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Spending on IT and business process outsourcing (BPO) services dropped sharply in the first quarter of this year as spending on cloud services slowed.
According to the latest figures, ISG revealed that $24bn was spent on IT and BPO globally, an 8% decrease from the same period last year.
ISG records all deals struck that are worth over $5m to come up with the total actual contract value for a given period. Spending on cloud-based as-a-service offerings by organisations during the first three months of this year was $14.3bn, a 13% drop from the record high of a year earlier. Meanwhile, more traditional IT services, known by ISG as managed services, were up 1% at $9.bn.
Steve Hall, president at ISG, said the results are a tale of two markets: “On the one hand, we saw record-high actual contract value in the managed services sector this quarter, fuelled by continuing demand for applications and engineering services – a clear sign that ongoing digital transformation is alive and well.
“On the other, the cloud services market has seen its blistering growth slow considerably in recent quarters as enterprises slow the pace of migrations and look to optimise existing workloads in response to the uncertain economic environment.”
During the first quarter, there were 703 managed services contracts signed including eight mega-deals, worth more than $100m per year, as well as 237 restructured contracts worth a record $4.0bn.
IT outsourcing, which falls within the managed services category, saw £6.8bn in spending, a 7% increase on the same quarter last year. ISG said this was driven by growth in application development and maintenance services. Within this segment, organisations spent $3.0bn on BPO during the quarter, a 10% against a record first quarter in 2022.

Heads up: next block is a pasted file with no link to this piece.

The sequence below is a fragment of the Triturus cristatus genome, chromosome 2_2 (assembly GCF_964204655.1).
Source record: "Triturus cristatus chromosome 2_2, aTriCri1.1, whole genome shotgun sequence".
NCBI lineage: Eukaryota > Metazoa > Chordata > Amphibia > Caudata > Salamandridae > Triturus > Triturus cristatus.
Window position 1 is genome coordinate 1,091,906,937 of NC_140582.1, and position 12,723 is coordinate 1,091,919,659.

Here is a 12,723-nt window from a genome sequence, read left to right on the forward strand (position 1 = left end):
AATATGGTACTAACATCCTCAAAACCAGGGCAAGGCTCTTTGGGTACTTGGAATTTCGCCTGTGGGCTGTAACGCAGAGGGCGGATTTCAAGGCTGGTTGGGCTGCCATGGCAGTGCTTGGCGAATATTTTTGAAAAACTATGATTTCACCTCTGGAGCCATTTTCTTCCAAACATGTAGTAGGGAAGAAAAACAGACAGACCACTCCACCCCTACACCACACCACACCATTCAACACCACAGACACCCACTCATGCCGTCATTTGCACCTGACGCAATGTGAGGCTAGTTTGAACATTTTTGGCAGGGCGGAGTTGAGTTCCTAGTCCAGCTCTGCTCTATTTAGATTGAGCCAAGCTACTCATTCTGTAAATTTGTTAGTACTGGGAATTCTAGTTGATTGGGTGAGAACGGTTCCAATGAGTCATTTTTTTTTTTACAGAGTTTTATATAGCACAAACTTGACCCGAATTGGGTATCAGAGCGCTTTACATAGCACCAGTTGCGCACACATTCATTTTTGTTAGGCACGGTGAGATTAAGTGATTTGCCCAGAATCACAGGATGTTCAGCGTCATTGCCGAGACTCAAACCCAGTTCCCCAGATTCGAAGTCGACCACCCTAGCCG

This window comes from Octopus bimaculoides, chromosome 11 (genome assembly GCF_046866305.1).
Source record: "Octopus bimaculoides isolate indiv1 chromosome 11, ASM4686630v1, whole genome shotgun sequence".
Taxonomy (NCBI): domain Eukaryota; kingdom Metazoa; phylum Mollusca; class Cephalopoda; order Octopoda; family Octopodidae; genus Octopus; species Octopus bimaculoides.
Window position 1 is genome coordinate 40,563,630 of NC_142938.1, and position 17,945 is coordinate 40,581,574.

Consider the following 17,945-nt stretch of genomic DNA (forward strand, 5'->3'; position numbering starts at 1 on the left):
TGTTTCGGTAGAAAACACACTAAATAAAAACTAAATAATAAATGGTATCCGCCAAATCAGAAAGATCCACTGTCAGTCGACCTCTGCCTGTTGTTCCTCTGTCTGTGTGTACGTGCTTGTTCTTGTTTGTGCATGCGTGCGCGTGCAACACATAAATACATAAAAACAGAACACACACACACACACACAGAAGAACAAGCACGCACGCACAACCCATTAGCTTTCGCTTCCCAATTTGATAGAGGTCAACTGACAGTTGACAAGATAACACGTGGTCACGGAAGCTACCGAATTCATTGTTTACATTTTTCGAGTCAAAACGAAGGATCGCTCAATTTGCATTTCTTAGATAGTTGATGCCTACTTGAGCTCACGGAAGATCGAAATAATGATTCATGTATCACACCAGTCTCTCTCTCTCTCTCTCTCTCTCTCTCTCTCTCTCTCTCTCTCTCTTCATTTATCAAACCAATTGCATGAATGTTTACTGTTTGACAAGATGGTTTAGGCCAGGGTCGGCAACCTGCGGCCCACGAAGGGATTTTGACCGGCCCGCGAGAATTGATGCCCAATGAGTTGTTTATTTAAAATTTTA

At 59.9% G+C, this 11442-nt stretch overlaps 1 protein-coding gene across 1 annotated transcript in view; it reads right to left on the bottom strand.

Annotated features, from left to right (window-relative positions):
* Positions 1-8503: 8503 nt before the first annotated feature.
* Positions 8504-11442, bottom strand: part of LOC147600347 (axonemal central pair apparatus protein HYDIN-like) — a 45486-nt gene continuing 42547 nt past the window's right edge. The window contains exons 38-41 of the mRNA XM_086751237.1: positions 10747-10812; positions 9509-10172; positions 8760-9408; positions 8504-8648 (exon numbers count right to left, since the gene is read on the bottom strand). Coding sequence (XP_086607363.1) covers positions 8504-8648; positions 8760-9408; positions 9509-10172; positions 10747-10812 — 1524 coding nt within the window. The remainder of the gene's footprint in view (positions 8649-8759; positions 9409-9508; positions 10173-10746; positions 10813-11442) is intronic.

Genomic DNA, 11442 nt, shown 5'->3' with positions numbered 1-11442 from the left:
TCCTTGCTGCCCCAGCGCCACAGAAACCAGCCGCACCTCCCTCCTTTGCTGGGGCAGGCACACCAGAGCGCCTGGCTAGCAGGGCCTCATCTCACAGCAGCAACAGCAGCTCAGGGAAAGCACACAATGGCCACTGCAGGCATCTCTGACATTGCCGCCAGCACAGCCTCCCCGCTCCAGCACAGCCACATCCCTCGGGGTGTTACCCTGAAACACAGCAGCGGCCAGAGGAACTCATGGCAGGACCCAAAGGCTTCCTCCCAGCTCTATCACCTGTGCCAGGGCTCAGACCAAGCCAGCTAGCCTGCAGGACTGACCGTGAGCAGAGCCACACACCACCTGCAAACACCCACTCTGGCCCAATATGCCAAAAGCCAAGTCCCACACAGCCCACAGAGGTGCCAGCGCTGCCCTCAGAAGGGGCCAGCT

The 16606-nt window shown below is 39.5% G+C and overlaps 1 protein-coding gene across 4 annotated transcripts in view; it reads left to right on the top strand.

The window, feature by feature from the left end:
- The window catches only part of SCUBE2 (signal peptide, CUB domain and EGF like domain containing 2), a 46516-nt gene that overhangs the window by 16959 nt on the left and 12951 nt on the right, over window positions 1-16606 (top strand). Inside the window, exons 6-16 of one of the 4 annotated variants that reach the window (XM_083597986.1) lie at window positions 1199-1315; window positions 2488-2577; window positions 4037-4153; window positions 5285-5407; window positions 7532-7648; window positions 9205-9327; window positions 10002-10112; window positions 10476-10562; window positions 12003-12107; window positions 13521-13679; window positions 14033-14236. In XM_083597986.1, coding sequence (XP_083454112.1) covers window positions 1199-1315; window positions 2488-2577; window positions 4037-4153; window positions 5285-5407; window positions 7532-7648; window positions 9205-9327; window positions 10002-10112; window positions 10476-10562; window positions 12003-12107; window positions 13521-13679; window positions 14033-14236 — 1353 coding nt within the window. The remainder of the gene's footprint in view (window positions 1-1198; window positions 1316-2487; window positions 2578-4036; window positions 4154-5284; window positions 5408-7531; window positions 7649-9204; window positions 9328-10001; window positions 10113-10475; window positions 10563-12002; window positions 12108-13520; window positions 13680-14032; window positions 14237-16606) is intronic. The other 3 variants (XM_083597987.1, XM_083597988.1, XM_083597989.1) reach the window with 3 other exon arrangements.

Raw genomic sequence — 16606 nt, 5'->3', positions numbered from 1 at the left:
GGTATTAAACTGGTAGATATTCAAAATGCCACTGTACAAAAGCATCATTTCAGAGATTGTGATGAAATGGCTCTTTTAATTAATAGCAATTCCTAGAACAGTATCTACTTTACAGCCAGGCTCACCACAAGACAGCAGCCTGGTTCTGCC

According to the ISG findings, cloud services spending has now fallen four quarters in a row after hitting its peak in the first quarter of last year. Infrastructure-as-a-Service (IaaS) spending fell 16% to $10bn in the first three months of 2023. Software-as-a-Service (SaaS) spending was down 4% to $3.9bn
“We see enterprises focusing on optimising the cloud-based services they have already committed to, rather than adding new workloads to the cloud,” said Hall.
He said the large cloud suppliers are being forced to cut costs as demand for their services slows: “On the cost side, hyperscalers really over-hired during the pandemic, and now they’re adjusting their operational expenses to fit today’s macro conditions and declining demand. That’s one of the reasons we’re seeing layoffs in big tech.”
ISG has lowered its forecast for cloud service spending in revenue growth in 2023. Hall said the fall in cloud contracts is expected to last through the second quarter, with demand picking up again in the second half.
“The macro environment remains uncertain, with interest rates, inflation and trouble in the banking sector topping concerns for enterprise clients,” said Hall. “There continues to be more scrutiny on deal signings, especially in discretionary spending areas. Enterprises are revisiting cost optimisation, efficiency gains and vendor consolidation deals.”
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